Thanks to all of you who answered my Question of the Week this week on Facebook! (“What aspects/landmarks of the City would you preserve as we move toward density? And what’s your favorite Seattle landmark?”)
Several people suggested a structure that’s dear to so many of us, the Volunteer Park Conservatory. The Conservatory has been in the news recently, understandably, because it is celebrating its Centennial!
Saving Seattle’s glass house from stones
Volunteer Park Conservatory looks for funding after 100 years
Funds for exotic Volunteer Park Conservatory may dry up
Another noted that the old P-I building would have been a great one to save: I’m happy to report that City Council is taking steps to landmark the beloved P-I Globe.
Another writer pointed out that the city is full of wonderful Art Deco era structures it would be a shame to lose. (I’m thinking of the Seattle Tower, the Exchange Building, the Great Northern Building, or the Seattle Asian Art Museum in Volunteer Park, but I’m sure there are other, lesser-known examples. I’d love to hear about them!).
One person suggested setting aside a portion of the Alaskan Way Viaduct as a view park, after the model of New York City’s Highline (which I just visited, and I have to say I loved.) I heard the same thought expressed by a number of people at the Corner design presentations for our waterfront.
Some curious readers asked how we decide which buildings to landmark? Landmarking in the City of Seattle is handled by the Historic Preservation Program in the Department of Neighborhoods.
Anyone can submit a nomination to the Landmark Preservation Board for a building, object, or structure that is at least 25 years old. Here’s a link to the process, but be warned, it’s not for the faint of heart: The review process is exacting. http://www.seattle.gov/neighborhoods/preservation/designation_process.htm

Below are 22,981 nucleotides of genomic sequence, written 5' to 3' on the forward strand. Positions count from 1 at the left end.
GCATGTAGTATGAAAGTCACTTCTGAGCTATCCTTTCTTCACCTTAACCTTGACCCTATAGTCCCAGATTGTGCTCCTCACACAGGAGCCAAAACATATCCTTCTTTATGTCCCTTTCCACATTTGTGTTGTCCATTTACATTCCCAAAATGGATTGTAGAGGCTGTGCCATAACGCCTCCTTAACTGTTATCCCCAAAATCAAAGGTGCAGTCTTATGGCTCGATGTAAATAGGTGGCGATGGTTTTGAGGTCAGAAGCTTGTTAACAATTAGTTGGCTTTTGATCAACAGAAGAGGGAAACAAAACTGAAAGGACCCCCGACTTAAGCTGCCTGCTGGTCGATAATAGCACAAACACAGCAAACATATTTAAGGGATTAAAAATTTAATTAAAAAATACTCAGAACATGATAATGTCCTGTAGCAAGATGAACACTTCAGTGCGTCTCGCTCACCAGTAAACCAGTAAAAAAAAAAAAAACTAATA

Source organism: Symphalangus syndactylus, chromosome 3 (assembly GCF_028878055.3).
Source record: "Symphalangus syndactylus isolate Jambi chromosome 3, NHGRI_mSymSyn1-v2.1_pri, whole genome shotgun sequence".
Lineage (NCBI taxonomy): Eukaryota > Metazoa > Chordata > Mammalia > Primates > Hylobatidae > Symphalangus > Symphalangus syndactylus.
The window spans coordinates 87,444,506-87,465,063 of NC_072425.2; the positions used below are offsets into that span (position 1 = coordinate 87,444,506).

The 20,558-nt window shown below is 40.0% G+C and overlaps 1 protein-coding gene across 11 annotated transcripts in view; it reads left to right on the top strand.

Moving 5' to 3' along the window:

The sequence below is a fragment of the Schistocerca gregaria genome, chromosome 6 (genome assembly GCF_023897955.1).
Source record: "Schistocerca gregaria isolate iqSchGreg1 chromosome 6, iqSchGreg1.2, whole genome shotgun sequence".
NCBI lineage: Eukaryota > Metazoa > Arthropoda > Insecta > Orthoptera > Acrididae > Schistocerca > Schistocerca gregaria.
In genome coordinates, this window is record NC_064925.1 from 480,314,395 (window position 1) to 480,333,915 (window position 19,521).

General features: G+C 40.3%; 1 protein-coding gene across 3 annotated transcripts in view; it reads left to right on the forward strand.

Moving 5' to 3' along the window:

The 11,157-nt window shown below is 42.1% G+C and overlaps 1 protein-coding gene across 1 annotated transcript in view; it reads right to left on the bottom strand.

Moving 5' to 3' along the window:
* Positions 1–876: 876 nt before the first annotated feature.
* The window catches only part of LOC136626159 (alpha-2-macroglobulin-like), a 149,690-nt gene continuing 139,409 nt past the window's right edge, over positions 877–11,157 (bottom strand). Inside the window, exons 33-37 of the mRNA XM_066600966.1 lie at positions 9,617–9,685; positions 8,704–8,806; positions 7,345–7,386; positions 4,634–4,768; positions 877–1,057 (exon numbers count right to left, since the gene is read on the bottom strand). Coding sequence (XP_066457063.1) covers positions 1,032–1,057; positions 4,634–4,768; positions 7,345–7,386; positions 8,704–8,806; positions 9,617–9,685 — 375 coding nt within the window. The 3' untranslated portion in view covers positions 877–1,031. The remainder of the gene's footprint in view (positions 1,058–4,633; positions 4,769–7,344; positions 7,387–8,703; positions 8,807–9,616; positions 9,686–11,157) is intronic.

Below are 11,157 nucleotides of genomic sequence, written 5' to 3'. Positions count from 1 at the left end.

The Historic Preservation Program is responsible for the designation and protection of more than 450 historic structures, sites, objects, and vessels to date, as well as eight historic districts throughout Seattle.
Historic Preservation Districts
Seattle historic preservation districts and how they come about work a little differently. The Seattle City Council designates a historic neighborhood as a preservation district at the request of the people who live and own businesses there or, in the case of the Pike Place Market, voters across the city. Each of these districts has a board of its own (example: Ballard Avenue Landmark District Board) that looks after the district.
In December 2011, we created a Downtown Historic Theatre District to promote performing arts venues built before 1930. The theaters that qualify for historic district designation include The Moore Theatre (1907), Town Hall (1922), A Contemporary Theatre/Eagles Auditorium (1924), 5th Avenue Theatre (1926), and Paramount Theatre (1928).
By creating the district we ensured we won’t have a repeat of the demolition of the 1929 Music Hall’s demolition 19 years ago.
Seattle has seven additional preservation districts. They rely on committed neighbors working together to protect the things that make their community unique.
These districts include the Ballard Avenue Landmark District, Columbia City Landmark District, Fort Lawton Landmark District, Harvard-Belmont Landmark District, International Special Review District, Pike Place Market Historical District, and Pioneer Square Preservation District.
Find out about your own building or neighborhood
If you want to learn more about an old building that you know and love, a good place to start is the Puget Sound Regional Repository of the Washington State Archives, (206) 439-3785. The archives contain King County Property Tax Records from the late 1930s to early 1940s, most with photographs the archivists will send to you for a small fee.
The King County Cultural Resources Division has a useful guide to “Researching Historic Houses” which also applies to commercial buildings. Call (206) 296-7580 and ask for Technical Paper No. 5.
The Historic Seattle Preservation and Development Authority offers a lecture series, “Preserving Your Old House,” that includes tips on researching a house’s history. The office will also mail printed information on the topic. Call (206) 622-6952 for details.
If the property is listed as a Seattle landmark or is within a Seattle preservation district, contact the Historic Preservation Program at (206) 684-0228 for a copy of the landmark nomination form which includes much historical information.
If the property is listed on the State or National Register of Historic Places, contact the State of Washington’s Office of Archeology and Historic Preservation at (360) 586-3065 to order a copy of the nomination form.
Thanks for your interest in our historic buildings. You are helping make our historically rich city even richer!